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Question:
My 8 year old son recently did a science experiment using an electrical kit from Radio Shack. In it he showed how different materials were conductors or non-conductors. We were all amazed that a banana showed conductivity. How and why. Other fruit and vegetables, only a few, did not. Th anks.



Replies:
I am also a bit surprised that a banana conducts electricity but I think I can explain why, in general terms. You can think of a banana, or most fruits, as being mostly water and its electrical conductivity will be related to conductivity of water solutions. You probably also did an experiment with water and various things (such as sugar and salt) dissolved in it. Some solutions conduct and others do not. Those that do form ions in solution, for example salt is sodium chloride (NaCl) and, because of the properties of salt and water (a polar solvent), dissolves as Na+ (sodium atom missing one electron) and Cl- (chlorine atom with an extra electron -- chloride ion). Once in solution with many other Na+ and Cl- ions around the individual ions are free to move around in the solution, independent of one another. When you measure the conductivity of the solution you are applying an electric potential, positive charge at one electrode and negative charge at the other. The positively charged ions will be attracted to the negatively charged electrode and the negatively charged ions will be attracted to the positively charged electrode. When a negative ion reaches the positive electrode it deposits its electron in the electrode, the electron travels through the meter and appears at the negatively charged electrode to move onto the positively charged ion, neutralizing it. Salts & acids form ionic solutions so fruits like oranges (citric acid) and bananas (potassium salts??) can conduct in this manner.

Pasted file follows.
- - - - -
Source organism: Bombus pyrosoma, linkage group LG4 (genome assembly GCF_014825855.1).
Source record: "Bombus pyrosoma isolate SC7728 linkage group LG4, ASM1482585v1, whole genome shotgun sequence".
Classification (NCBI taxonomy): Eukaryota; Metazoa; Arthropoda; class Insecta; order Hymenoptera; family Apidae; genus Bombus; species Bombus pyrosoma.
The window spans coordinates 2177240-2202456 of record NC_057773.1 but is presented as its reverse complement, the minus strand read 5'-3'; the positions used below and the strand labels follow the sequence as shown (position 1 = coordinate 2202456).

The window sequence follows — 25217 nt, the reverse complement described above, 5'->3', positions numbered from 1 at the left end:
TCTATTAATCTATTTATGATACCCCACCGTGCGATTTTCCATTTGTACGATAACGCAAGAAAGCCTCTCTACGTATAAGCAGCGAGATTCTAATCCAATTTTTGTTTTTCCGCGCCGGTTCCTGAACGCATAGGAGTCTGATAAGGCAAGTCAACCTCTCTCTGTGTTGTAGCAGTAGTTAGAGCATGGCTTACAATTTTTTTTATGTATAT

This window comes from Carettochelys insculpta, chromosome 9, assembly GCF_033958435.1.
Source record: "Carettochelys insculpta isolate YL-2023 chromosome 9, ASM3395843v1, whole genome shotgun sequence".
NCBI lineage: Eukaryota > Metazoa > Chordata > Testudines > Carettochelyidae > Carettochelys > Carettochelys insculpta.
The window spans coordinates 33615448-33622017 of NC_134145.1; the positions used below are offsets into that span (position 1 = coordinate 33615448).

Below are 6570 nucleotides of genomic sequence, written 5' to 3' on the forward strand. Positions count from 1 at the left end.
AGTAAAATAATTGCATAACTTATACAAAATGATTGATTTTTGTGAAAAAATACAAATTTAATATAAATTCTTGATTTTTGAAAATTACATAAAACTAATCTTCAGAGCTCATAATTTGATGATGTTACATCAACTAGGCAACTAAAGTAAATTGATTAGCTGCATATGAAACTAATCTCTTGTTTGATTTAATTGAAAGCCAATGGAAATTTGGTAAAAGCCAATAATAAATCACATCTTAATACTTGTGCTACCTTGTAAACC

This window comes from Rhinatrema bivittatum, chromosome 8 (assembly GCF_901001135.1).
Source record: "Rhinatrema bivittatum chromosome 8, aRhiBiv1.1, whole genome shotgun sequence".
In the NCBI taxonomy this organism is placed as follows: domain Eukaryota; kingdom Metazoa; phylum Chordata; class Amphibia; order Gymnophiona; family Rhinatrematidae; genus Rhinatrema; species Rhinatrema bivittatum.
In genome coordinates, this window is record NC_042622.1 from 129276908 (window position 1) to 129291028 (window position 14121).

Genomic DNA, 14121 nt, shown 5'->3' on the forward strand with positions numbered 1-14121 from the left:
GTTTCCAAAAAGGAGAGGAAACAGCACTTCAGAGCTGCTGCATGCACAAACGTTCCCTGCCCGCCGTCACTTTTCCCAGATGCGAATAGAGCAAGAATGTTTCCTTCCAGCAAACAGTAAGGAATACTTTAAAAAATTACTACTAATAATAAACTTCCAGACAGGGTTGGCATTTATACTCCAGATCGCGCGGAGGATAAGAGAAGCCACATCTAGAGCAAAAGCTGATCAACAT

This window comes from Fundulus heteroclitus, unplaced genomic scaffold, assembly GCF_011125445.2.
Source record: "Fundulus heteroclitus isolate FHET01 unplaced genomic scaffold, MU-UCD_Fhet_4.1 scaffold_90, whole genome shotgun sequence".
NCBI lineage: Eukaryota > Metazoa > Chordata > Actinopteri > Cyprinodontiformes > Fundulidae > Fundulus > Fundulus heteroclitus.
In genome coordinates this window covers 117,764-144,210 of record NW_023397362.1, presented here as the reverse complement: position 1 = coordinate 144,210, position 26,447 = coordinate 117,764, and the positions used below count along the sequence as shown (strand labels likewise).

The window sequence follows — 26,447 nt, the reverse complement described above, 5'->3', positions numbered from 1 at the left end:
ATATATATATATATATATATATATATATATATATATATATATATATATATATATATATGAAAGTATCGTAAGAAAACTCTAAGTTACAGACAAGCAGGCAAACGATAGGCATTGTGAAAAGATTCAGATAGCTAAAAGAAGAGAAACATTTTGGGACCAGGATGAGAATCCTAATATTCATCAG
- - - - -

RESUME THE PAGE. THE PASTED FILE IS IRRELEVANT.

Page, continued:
Hope this helped.

Greg



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